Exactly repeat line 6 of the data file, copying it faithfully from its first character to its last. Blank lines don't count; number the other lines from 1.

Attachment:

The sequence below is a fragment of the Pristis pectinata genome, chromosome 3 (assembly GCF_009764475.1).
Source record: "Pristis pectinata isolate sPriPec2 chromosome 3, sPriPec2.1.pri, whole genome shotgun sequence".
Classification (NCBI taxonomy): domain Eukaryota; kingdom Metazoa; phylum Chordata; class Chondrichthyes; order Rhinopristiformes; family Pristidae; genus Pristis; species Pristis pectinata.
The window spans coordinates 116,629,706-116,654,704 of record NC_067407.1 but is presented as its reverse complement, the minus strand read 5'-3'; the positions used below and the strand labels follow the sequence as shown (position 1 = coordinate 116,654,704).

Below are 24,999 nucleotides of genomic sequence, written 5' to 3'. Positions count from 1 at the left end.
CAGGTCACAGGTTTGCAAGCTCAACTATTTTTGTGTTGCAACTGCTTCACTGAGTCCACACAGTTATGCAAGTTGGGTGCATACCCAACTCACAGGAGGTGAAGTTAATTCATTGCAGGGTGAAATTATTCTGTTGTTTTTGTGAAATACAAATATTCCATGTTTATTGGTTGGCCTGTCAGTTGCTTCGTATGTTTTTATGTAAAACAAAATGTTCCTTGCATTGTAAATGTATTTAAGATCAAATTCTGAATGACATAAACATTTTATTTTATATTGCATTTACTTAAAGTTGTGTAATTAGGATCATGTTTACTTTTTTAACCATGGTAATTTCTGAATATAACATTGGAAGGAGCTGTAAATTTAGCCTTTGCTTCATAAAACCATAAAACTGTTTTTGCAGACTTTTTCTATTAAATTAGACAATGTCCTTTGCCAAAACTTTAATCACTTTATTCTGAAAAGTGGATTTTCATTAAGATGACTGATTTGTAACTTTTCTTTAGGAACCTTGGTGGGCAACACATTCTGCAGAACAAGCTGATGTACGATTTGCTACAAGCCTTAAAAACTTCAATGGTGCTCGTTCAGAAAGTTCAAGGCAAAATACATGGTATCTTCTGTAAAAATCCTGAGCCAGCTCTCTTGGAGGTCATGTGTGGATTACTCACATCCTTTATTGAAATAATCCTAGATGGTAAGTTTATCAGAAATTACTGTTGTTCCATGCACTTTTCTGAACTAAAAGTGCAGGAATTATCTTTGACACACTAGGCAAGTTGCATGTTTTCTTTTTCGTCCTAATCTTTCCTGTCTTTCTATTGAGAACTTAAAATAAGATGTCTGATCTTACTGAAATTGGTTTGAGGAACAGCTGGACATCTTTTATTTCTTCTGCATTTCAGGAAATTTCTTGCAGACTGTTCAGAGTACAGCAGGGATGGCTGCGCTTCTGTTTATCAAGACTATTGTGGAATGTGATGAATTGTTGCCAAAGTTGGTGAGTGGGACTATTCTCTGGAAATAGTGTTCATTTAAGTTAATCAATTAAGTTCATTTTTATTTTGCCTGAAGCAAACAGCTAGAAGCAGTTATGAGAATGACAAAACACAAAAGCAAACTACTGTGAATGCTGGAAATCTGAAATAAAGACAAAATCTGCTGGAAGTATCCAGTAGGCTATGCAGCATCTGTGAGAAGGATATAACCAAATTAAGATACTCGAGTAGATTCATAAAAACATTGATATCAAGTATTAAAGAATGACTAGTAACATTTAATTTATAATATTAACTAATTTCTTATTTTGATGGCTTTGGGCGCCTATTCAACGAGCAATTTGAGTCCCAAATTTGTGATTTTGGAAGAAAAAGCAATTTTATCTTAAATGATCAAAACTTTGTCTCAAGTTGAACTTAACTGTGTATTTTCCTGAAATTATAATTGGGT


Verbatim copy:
CAGGTCACAGGTTTGCAAGCTCAACTATTTTTGTGTTGCAACTGCTTCACTGAGTCCACACAGTTATGCAAGTTGGGTGCATACCCAACTCACAGGAGGTGAAGTTAATTCATTGCAGGGTGAAATTATTCTGTTGTTTTTGTGAAATACAAATATTCCATGTTTATTGGTTGGCCTGTCAGTTGCTTCGTATGTTTTTATGTAAAACAAAATGTTCCTTGCATTGTAAATGTATTTAAGATCAAATTCTGAATGACATAAACATTTTATTTTATATTGCATTTACTTAAAGTTGTGTAATTAGGATCATGTTTACTTTTTTAACCATGGTAATTTCTGAATATAACATTGGAAGGAGCTGTAAATTTAGCCTTTGCTTCATAAAACCATAAAACTGTTTTTGCAGACTTTTTCTATTAAATTAGACAATGTCCTTTGCCAAAACTTTAATCACTTTATTCTGAAAAGTGGATTTTCATTAAGATGACTGATTTGTAACTTTTCTTTAGGAACCTTGGTGGGCAACACATTCTGCAGAACAAGCTGATGTACGATTTGCTACAAGCCTTAAAAACTTCAATGGTGCTCGTTCAGAAAGTTCAAGGCAAAATACATGGTATCTTCTGTAAAAATCCTGAGCCAGCTCTCTTGGAGGTCATGTGTGGATTACTCACATCCTTTATTGAAATAATCCTAGATGGTAAGTTTATCAGAAATTACTGTTGTTCCATGCACTTTTCTGAACTAAAAGTGCAGGAATTATCTTTGACACACTAGGCAAGTTGCATGTTTTCTTTTTCGTCCTAATCTTTCCTGTCTTTCTATTGAGAACTTAAAATAAGATGTCTGATCTTACTGAAATTGGTTTGAGGAACAGCTGGACATCTTTTATTTCTTCTGCATTTCAGGAAATTTCTTGCAGACTGTTCAGAGTACAGCAGGGATGGCTGCGCTTCTGTTTATCAAGACTATTGTGGAATGTGATGAATTGTTGCCAAAGTTGGTGAGTGGGACTATTCTCTGGAAATAGTGTTCATTTAAGTTAATCAATTAAGTTCATTTTTATTTTGCCTGAAGCAAACAGCTAGAAGCAGTTATGAGAATGACAAAACACAAAAGCAAACTACTGTGAATGCTGGAAATCTGAAATAAAGACAAAATCTGCTGGAAGTATCCAGTAGGCTATGCAGCATCTGTGAGAAGGATATAACCAAATTAAGATACTCGAGTAGATTCATAAAAACATTGATATCAAGTATTAAAGAATGACTAGTAACATTTAATTTATAATATTAACTAATTTCTTATTTTGATGGCTTTGGGCGCCTATTCAACGAGCAATTTGAGTCCCAAATTTGTGATTTTGGAAGAAAAAGCAATTTTATCTTAAATGATCAAAACTTTGTCTCAAGTTGAACTTAACTGTGTATTTTCCTGAAATTATAATTGGGT